Measuring solder

Discussion in 'Plumbing Forum, Professional & DIY Advice' started by Ian Gills, Apr 25, 2008.

  1. Ian Gills

    Ian Gills Senior Robin Hood Guy

    Messages:
    2,777
    Location:
    USA
    As my soldering gets better and better, I am now at the stage of measuring off my solder to get the best, most pretty joints. I mark pencil lines on the solder to guide me.

    For 1/2" pipe I use 1/2" of solder.

    For 3/4" pipes I use 3/4" of solder.

    On 1/2" brass fittings I can almost make the joints invisible, which is my utlimate aim.

    Does this sound right? And could I use even less to get the optimal joint?

    I do have too much time on my hands.
  2. westcoastplumber

    westcoastplumber Plumbing Contractor

    Messages:
    115
    Location:
    los angeles
    thats the myth.

    here is my view, I wanna turn the water on and not have a leak:D

    you can use 1" of solder on a 1/2" joint, or 2" and still get a pretty joint.

    have you pressure tested your joints? you can have invisable solder and visable leaks

    they alsways have propress :)
  3. Ian Gills

    Ian Gills Senior Robin Hood Guy

    Messages:
    2,777
    Location:
    USA
    No leaks West Coast. Well, one, once, but that was when I was going heavy on the solder rushing to do the final joint in a very tight space near the joists and worrying about fire.

    But it does really annoy me when experienced plumbers leave blobs of solder hanging from a joint. It looks so amateur. Where is the pride in the work?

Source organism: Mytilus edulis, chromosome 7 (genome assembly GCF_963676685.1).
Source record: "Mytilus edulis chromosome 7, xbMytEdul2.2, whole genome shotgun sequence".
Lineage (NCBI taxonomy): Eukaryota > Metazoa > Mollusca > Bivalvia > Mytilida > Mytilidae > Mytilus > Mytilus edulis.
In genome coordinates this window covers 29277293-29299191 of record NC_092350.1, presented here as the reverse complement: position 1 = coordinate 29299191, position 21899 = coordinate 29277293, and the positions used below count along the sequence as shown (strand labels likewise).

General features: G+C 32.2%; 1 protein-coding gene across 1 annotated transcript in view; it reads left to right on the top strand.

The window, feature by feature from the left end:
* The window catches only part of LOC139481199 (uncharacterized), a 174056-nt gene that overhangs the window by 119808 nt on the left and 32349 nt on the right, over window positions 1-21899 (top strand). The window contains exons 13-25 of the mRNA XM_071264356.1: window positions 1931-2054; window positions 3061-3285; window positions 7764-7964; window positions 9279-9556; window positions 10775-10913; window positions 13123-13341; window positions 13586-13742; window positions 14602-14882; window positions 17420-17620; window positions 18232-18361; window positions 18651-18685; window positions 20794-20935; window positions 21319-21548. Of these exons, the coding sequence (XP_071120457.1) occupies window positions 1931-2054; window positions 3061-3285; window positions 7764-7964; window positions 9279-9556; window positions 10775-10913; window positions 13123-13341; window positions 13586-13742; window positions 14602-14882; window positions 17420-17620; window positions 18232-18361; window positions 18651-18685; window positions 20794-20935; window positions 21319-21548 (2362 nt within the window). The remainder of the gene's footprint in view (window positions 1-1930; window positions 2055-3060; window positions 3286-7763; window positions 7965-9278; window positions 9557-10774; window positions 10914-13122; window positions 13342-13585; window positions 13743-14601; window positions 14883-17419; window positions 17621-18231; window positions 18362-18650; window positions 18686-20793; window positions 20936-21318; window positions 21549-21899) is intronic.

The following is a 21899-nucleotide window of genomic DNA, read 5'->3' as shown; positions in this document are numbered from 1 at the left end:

Amateurs use too much solder. It's just a fact and I do not want to look like an amateur, even if I am one.

    There's very little point doing DIY if it looks like DIY.

    Even worse than blobs are silver, solder smeared pipes. Drives me mad.

    It's not just about no leaks. It's about form as well as function. Doing copper pipework should be like crafting fine jewelery.

    Something you take time over, at the weekends, with a smile on your face.

    You plumbers have the best job in the world! It must be hard tearing yourself away from it to go home for the family at the end of the day. I'd just be tempted to keep plumbing 24/7!
    Last edited: Apr 25, 2008
  4. westcoastplumber

    westcoastplumber Plumbing Contractor

    Messages:
    115
    Location:
    los angeles
    I have been soldering for 11 years, I have massive pride in my work.

    I like peace of mind and sleep over worrying if I am going back in 6 months to repair a slow leak.

    There is a big difference between knowledge and amature work, I have seen many leaks, most recently one in a 1" copper line, didn't leak on the previous plumber for over 12 months, and when I pulled the fitting apart, no solder, it was on an exterior isolation valve.

    It does not always need to leak when the water is first turned on.

    Experience and Pride over invisable solder. peace of mind and sleep.
  5. Ian Gills

    Ian Gills Senior Robin Hood Guy

    Messages:
    2,777
    Location:
    USA
    You're the first plumber I have met who worries about losing sleep over other people's plumbing.

    This is very reassuring.